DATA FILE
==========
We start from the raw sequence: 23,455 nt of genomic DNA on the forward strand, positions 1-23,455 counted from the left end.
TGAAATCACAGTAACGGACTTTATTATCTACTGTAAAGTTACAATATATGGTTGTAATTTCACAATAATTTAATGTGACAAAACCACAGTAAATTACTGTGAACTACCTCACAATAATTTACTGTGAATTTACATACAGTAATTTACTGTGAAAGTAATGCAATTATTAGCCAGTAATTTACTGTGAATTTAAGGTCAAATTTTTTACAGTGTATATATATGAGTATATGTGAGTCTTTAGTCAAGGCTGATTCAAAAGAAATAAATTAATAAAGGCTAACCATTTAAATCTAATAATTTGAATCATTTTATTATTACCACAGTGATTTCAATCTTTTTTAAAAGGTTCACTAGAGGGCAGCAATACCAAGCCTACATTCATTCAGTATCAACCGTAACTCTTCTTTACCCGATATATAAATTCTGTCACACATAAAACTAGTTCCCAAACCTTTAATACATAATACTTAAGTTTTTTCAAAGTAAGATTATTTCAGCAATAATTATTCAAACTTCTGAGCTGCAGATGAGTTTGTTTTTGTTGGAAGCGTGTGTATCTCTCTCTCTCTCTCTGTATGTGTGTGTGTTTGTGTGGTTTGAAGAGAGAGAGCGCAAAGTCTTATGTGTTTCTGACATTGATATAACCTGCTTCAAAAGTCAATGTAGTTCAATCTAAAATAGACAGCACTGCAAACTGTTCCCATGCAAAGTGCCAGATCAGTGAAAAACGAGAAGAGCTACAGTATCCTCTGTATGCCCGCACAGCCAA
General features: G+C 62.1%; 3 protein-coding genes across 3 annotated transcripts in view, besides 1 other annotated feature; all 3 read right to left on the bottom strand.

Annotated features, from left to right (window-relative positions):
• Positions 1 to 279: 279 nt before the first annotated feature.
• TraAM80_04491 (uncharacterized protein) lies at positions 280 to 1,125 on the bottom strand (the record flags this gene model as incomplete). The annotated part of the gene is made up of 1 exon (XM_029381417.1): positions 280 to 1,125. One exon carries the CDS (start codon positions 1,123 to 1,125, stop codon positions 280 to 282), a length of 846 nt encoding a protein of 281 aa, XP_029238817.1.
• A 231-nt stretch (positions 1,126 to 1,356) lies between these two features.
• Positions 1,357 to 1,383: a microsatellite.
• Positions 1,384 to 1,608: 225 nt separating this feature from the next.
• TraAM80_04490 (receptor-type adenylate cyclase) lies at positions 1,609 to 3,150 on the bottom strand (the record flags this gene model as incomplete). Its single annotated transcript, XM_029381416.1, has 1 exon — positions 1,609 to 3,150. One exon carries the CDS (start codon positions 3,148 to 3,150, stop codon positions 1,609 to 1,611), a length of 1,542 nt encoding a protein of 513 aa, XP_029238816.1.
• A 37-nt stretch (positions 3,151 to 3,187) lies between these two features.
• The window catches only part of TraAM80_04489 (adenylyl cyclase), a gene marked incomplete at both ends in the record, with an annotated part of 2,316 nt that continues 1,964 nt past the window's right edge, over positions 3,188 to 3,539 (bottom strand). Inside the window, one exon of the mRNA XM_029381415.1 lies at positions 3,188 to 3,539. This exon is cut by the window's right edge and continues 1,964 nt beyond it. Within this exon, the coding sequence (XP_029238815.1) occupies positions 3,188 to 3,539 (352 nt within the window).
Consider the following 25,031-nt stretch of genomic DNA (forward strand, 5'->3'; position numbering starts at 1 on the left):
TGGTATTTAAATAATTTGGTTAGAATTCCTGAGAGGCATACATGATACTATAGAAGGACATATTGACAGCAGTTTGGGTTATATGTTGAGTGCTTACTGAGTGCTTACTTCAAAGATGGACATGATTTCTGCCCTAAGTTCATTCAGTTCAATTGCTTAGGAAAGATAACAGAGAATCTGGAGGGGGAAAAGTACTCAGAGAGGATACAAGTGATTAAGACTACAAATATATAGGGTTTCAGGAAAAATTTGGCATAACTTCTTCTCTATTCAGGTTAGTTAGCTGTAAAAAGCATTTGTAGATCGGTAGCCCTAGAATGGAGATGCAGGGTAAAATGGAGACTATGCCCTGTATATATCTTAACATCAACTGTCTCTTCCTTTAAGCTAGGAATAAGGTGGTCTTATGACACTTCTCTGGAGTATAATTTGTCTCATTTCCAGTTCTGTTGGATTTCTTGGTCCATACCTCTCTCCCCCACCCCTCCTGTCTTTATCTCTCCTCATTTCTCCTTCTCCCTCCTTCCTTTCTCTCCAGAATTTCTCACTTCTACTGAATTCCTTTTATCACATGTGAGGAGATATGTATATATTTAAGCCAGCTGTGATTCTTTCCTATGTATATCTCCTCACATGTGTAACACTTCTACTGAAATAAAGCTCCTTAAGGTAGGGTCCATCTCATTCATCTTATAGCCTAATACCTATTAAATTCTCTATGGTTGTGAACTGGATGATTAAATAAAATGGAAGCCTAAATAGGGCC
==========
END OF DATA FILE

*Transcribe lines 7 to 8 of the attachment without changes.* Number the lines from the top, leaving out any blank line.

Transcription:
• A 231-nt stretch (positions 1,126 to 1,356) lies between these two features.
• Positions 1,357 to 1,383: a microsatellite.